Satin became the emblematic fabric of 1930s Art Deco evening dresses. Used in 1920s black and white cinema, for its capacity to reflect light and its highly dramatic character, it was soon adopted by Hollywood actresses, as a symbol of luxury and sexuality, satin also had very strong graphic characteristics: it could suggest lacquer and streamlined metal forms, all of which were part of the 1930s Art Deco style.
Because of its very evocative character, satin was mostly used in monochrome colours. White or pastel satins of the 1920s and early 1930s soon gave way to stronger, more acidic colours. Lanvin had developed her sense of colour with Nabi painters such as Vuillard and Odilon Redon. She created the Lanvin blue, but also used black, coral, pale pink, cerise, almond green and a striking purple, as in this dress. By using one single very strong colour in this dress, she achieved the simple, yet sculptural look of the 'classical' fashion of the period.Cape
In the 1920s, women wore exotic evening coats, mantles or shawls to cover their bare shoulders and arms. Fashion designers created boleros, and short capes to emphasise the length and fluid shapes of the evening gowns of the 1930s. The short cape created by Lanvin to accompany this dress shows a very avant-garde design for the period. Its architectural shape, the off-the-neck gigantic collar and the use of huge buttons herald, almost 20 years before its time, a style developed by Balenciaga in the mid 1950s.The cape is made of silk velvet which has been ruched to achieve the effect of Astrakhan fur. The dense and intricate optical effects of the velvet enhances the purity of the dress' satin. This cape is a very good example of Lanvin's consummate knowledge of fabrics and of her characteristic love of textures.
Patriot radio model 400, Norman Bel Geddes; Bullet streamliner model 115, Fada
New plastics - such as Bakelite and Catalin - became the favoured materials of the 1930s, replacing exotic woods, ivory and sharkskin. Inexpensive and adaptable, they could be made to emulate the decorative and sensuous surfaces typical of Deco in the 1920s but were suited to batch or mass production. When technological improvements enabled the production of bright colours, plastics also became a cheap, durable and attractive alternative to other materials. Designers turned to plastic for many types of consumer product, tableware, jewellery and radios.
The Bullet and Patriot are typical examples of domestic radios designed and mass-produced in America during the 1930s. They still seem very glamorous and modern in their appearance, and as such represent the progressive and utopian spirit of American industrial design as it developed in between the two World Wars.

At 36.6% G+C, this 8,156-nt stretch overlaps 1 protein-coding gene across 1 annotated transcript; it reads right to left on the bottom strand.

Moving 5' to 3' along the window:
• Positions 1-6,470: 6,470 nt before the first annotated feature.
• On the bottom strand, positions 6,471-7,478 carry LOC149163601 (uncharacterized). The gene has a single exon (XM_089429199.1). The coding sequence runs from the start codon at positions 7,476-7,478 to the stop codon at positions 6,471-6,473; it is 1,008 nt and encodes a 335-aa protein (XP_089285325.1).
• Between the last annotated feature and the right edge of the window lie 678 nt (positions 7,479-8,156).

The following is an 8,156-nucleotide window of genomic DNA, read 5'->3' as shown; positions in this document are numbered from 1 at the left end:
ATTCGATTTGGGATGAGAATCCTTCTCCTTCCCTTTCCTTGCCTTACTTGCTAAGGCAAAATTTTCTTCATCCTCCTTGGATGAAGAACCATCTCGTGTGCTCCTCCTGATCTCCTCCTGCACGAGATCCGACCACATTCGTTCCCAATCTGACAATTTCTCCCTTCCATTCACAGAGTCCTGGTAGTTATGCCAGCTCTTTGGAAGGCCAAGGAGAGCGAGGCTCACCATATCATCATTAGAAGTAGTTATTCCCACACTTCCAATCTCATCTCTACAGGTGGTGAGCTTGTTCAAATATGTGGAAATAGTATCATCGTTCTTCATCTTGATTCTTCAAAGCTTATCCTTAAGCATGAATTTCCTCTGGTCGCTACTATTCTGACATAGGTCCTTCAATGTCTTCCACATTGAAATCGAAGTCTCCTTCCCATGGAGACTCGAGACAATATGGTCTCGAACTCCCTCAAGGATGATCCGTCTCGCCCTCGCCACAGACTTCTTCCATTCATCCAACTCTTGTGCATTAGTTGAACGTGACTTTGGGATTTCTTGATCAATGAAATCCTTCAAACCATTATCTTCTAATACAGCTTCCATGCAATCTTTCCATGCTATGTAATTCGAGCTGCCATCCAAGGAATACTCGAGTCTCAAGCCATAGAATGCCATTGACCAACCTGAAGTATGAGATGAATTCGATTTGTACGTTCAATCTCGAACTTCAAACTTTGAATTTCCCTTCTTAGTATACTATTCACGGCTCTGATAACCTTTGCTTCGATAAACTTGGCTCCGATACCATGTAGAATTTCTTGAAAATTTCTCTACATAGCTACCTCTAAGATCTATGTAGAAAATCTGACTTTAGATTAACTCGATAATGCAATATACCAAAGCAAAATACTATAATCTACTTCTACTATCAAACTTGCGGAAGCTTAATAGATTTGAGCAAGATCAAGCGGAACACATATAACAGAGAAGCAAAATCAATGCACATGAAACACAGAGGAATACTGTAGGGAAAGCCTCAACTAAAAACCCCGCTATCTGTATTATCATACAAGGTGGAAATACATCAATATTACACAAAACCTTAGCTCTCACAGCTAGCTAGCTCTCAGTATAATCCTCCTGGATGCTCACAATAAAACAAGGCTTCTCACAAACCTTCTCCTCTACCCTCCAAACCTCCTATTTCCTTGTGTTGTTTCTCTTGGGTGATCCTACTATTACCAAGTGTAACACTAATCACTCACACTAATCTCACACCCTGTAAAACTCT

Early radios were encased in wooden cabinets based on traditional furniture forms. But with the development of more sophisticated plastics and techniques for moulding, radio cases took on new and distinctive shapes during the 1920s and 30s.
The Bullet and the Patriot models are both made from Catalin. Catalin was developed around 1927 which is when the patent for Bakelite ran out. One of the disadvantages of Bakelite had been that 'fillers' such as wood pulp or cotton flock had to be used to reinforce it. To reduce the visibility of these fillers in the final product Bakelite was made in a restricted colour range of black and dark browns.Catalin on the other hand did not require a 'filler' and could therefore be cast in a whole range of solid, mottled, translucent or transparent colours.
In its liquid state Catalin resembled a thick syrup. Before the plastic was baked in the oven to harden it, you could add different colouring agents to the liquid, swirl it around and this would produce a luxurious marbled effect. You can see marbling on the luminescent green and toffee coloured case of the Fada Bullet. This is typical of the way plastics were exploited to imitate more expensive materials such as tortoishell, alabaster and ivory.
The decorative appearance of radios could also be enhanced through trim, so tuning knobs, dial parts and handles were often cast separately in a contrasting colour. The Patriot shows this brilliantly with its dial and speaker grills picked out in white and red, and the tuning knobs a different shade of blue. This design was produced in varying combinations paying homage to the American flag.
This content was originally written in association with the exhibition 'Art Deco: 1910-1939', on display at the V&A South Kensington from 27 March - 20 July 2003.